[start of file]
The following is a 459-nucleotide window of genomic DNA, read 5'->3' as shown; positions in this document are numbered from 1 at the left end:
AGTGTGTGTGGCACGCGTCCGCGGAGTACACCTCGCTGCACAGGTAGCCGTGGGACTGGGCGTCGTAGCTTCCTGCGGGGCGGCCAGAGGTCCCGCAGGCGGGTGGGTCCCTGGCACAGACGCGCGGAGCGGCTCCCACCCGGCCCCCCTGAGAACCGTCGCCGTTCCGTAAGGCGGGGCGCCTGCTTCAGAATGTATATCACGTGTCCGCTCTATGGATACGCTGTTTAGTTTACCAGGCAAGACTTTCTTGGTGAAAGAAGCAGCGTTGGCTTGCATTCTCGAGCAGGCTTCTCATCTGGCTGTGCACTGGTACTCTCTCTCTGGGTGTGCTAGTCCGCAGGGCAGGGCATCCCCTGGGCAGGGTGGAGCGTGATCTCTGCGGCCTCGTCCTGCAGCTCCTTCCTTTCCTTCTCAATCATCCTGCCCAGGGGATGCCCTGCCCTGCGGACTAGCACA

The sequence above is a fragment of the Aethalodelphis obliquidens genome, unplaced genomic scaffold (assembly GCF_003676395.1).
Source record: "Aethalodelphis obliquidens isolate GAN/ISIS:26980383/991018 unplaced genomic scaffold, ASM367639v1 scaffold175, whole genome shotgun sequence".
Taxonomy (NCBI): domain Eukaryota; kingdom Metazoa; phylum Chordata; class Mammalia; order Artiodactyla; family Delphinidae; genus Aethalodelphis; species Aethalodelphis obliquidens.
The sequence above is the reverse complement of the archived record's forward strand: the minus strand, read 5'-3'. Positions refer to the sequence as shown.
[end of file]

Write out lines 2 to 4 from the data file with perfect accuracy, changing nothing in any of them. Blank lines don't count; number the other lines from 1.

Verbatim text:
AGTGTGTGTGGCACGCGTCCGCGGAGTACACCTCGCTGCACAGGTAGCCGTGGGACTGGGCGTCGTAGCTTCCTGCGGGGCGGCCAGAGGTCCCGCAGGCGGGTGGGTCCCTGGCACAGACGCGCGGAGCGGCTCCCACCCGGCCCCCCTGAGAACCGTCGCCGTTCCGTAAGGCGGGGCGCCTGCTTCAGAATGTATATCACGTGTCCGCTCTATGGATACGCTGTTTAGTTTACCAGGCAAGACTTTCTTGGTGAAAGAAGCAGCGTTGGCTTGCATTCTCGAGCAGGCTTCTCATCTGGCTGTGCACTGGTACTCTCTCTCTGGGTGTGCTAGTCCGCAGGGCAGGGCATCCCCTGGGCAGGGTGGAGCGTGATCTCTGCGGCCTCGTCCTGCAGCTCCTTCCTTTCCTTCTCAATCATCCTGCCCAGGGGATGCCCTGCCCTGCGGACTAGCACA

The sequence above is a fragment of the Aethalodelphis obliquidens genome, unplaced genomic scaffold (assembly GCF_003676395.1).
Source record: "Aethalodelphis obliquidens isolate GAN/ISIS:26980383/991018 unplaced genomic scaffold, ASM367639v1 scaffold175, whole genome shotgun sequence".